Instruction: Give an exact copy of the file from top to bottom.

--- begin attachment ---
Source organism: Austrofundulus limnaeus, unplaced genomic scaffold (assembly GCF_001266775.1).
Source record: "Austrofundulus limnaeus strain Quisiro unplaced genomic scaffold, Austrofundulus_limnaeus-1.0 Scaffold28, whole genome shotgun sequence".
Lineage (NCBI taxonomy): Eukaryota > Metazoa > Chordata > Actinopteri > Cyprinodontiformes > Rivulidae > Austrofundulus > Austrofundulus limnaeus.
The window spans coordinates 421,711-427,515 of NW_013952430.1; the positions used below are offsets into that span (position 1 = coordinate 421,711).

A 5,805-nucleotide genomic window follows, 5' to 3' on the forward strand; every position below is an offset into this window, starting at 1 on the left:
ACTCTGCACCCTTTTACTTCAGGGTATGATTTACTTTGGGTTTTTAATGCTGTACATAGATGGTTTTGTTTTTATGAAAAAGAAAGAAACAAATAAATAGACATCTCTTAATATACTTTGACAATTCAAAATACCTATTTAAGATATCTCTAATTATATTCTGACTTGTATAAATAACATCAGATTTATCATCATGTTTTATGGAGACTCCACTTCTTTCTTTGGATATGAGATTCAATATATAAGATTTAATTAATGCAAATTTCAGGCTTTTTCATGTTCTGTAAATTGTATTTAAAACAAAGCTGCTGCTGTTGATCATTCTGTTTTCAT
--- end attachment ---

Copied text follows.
Source organism: Austrofundulus limnaeus, unplaced genomic scaffold (assembly GCF_001266775.1).
Source record: "Austrofundulus limnaeus strain Quisiro unplaced genomic scaffold, Austrofundulus_limnaeus-1.0 Scaffold28, whole genome shotgun sequence".
Lineage (NCBI taxonomy): Eukaryota > Metazoa > Chordata > Actinopteri > Cyprinodontiformes > Rivulidae > Austrofundulus > Austrofundulus limnaeus.
The window spans coordinates 421,711-427,515 of NW_013952430.1; the positions used below are offsets into that span (position 1 = coordinate 421,711).

A 5,805-nucleotide genomic window follows, 5' to 3' on the forward strand; every position below is an offset into this window, starting at 1 on the left:
ACTCTGCACCCTTTTACTTCAGGGTATGATTTACTTTGGGTTTTTAATGCTGTACATAGATGGTTTTGTTTTTATGAAAAAGAAAGAAACAAATAAATAGACATCTCTTAATATACTTTGACAATTCAAAATACCTATTTAAGATATCTCTAATTATATTCTGACTTGTATAAATAACATCAGATTTATCATCATGTTTTATGGAGACTCCACTTCTTTCTTTGGATATGAGATTCAATATATAAGATTTAATTAATGCAAATTTCAGGCTTTTTCATGTTCTGTAAATTGTATTTAAAACAAAGCTGCTGCTGTTGATCATTCTGTTTTCAT